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Design

Although a little larger and thicker than previous ultra compact Optio models (thanks no doubt to the shifting CCD mechanism), the A10 is still very compact and very slim (and the lens still collapses completely so it is flush with the front of the camera). Design-wise it's hardly breaking new ground, looking and feeling like a dozen similar models from all the major manufacturers. That said, it's very solidly built and nicely finished, and it does have an unusual 'faceted' ring surrounding the lens (I'm clutching at straws here trying to find something unusual). External controls are also pretty standard for a camera in this class; though there is a green 'function' button that offers fast access to less commonly used functions, and which is customizable.

In your hand

As is increasingly the case with ultra compact 'style' cameras the A10 sacrifices handling slightly in order to look slick and sleek. It's possible to shoot single-handed (though it doesn't feel very secure), but unless you have double-jointed fingers (or an extra thumb) it's impossible to use the zoom without supporting the 'lens side' of the camera with your other hand. That all said, most cameras of this type are the same in this respect, though the complete lack of any kind of grip on the front or back (there is a small textured area next to the play button, but it doesn't really help).

Body elements

The combined battery and SD storage compartment is found in the base of the camera on the left side under a fairly sturdy hinged cover (one of the only bits of plastic on the body). The battery held in place by a spring clip. It's also nice to see the tripod mount is near the middle of the body. The A10 has 24MB of internal memory, and doesn't ship with a removable card.
The battery (which can be charged inside or outside the camera using the supplied charger 'stand') lasts for around 150 shots per charge (CIPA standard). By today's standards this is pretty poor, and the lack of an optical viewfinder means that in reality in normal use you actually get even fewer shots per charge.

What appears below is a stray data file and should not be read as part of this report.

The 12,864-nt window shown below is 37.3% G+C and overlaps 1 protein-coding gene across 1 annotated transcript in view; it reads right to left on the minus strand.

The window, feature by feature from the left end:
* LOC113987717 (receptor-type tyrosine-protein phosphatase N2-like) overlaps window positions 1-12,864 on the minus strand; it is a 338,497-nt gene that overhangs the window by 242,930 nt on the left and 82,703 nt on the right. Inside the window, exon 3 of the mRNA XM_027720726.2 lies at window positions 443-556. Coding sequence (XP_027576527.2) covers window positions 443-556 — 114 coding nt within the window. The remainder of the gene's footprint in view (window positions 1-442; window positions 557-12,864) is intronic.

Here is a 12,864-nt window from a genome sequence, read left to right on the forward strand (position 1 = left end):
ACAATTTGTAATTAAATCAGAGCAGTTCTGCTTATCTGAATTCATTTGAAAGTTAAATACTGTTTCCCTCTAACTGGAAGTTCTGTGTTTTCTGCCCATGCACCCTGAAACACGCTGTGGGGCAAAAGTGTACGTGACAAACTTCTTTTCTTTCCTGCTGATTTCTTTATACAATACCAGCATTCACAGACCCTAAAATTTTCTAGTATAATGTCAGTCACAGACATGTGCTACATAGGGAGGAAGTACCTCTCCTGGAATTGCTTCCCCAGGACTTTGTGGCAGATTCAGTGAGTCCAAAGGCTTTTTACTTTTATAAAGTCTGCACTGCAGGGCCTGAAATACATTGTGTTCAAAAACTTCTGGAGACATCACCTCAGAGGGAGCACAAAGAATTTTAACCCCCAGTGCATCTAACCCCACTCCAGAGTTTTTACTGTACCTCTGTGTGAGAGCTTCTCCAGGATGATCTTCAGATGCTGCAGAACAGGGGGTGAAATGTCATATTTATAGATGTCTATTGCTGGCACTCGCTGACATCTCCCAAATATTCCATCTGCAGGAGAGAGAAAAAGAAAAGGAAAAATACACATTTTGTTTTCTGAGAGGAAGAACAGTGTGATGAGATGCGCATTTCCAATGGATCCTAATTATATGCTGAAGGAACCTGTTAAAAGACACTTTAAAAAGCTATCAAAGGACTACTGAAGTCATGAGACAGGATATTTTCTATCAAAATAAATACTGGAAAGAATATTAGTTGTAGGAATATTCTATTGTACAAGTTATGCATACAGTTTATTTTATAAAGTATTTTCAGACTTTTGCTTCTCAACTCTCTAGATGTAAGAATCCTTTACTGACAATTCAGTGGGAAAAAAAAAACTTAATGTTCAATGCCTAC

The supplied Battery Charging Stand does just what it says, and though marginally more elegant than a mains adapter I did wonder why Pentax bothered producing something so close to being a 'dock' without actually providing a USB connection (and AV output).
On the right side of the camera (from the rear) are two small ports under flexible plastic 'flaps'. The upper port is a combined mini USB and AV (audio/video) socket, the lower accepts power from the (optional) AC adapter.
The 232,000 pixel, 2.5-inch LCD screen is lovely and clear and has a high refresh rate. It's not very bright though, and I found it impossible to see once the sun came out, making shooting in good weather something of a lottery (there is no optical viewfinder). For reasons best known to Pentax you can actually turn the screen off completely for true 'point and shoot' functionality.
The 38-114mm equiv. lens retracts completely flush into the body and extends by around an inch when powered up. Previous Optio models had 35-105mm lenses (a much more useful range in my opinion), so you're losing around 4 degrees of wideangle, and gaining a little at the long end. The maximum aperture of F2.8-4.8 is fairly standard for an ultra compact.
The shutter release and on/off button are positioned on the far right side of the top plate...
...on the opposite end of the top plate is the Shake Reduction preview button. The A10 uses a CCD-shift anti-shake system, and to preserve power it isn't activated for previewing (it comes on when the camera detects it is needed). By pressing this button you can preview the effect on-screen, which is nice, but ultimately pointless.
The small flash is powerful enough to reach around 5.0m (16.4 feet) at the wide end of the zoom (Auto ISO). It's a little too close to the lens for our liking, but the red-eye reduction system seems to work well. There is a soft-flash mode for close ups and less harsh portraits. Our only complaint is that the recycle time is too long.
The zoom controls are up in the top right hand corner of the back of the camera. I can honestly say that the A10 has the worst zoom 'action' I think I've ever seen on a camera of this type. Not only is it very jerky, lurching through the 6 steps from wide to tele, but it is painfully unresponsive - there is a noticeable delay between pressing the button and the zoom moving. Even the smallest change in focal length also requires the camera to refocus briefly.
The A10 has a 'quick' button below the main controls. It can be configured to activate the shake reduction or movie mode, or - more usefully - as a 'function button', which brings up a 'mini menu' system when the green button is pressed. These menus are highly customizable, allowing you to set up the camera for fast access to the four settings you most commonly access, including ISO, white balance and image parameters.
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